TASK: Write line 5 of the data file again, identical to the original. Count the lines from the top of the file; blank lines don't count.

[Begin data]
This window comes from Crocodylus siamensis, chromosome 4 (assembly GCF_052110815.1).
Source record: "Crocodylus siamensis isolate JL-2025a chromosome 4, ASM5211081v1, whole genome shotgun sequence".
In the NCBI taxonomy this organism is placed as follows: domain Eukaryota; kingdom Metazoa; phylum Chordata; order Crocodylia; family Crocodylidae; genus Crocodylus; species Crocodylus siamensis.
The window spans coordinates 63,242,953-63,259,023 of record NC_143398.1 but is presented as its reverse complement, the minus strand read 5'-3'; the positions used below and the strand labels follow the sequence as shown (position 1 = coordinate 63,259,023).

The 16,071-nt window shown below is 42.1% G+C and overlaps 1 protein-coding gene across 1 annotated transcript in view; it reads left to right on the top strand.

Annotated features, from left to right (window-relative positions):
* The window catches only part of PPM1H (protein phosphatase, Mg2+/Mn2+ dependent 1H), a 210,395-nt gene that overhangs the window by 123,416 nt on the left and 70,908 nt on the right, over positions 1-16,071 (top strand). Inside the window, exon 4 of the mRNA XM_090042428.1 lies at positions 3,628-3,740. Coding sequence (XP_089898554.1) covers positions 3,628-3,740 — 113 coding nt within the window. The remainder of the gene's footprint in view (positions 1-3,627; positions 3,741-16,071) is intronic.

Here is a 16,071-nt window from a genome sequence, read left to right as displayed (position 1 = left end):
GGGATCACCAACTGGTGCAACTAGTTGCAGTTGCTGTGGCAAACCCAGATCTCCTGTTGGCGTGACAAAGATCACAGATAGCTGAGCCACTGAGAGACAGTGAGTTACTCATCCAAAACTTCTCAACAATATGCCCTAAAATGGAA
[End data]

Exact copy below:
The 16,071-nt window shown below is 42.1% G+C and overlaps 1 protein-coding gene across 1 annotated transcript in view; it reads left to right on the top strand.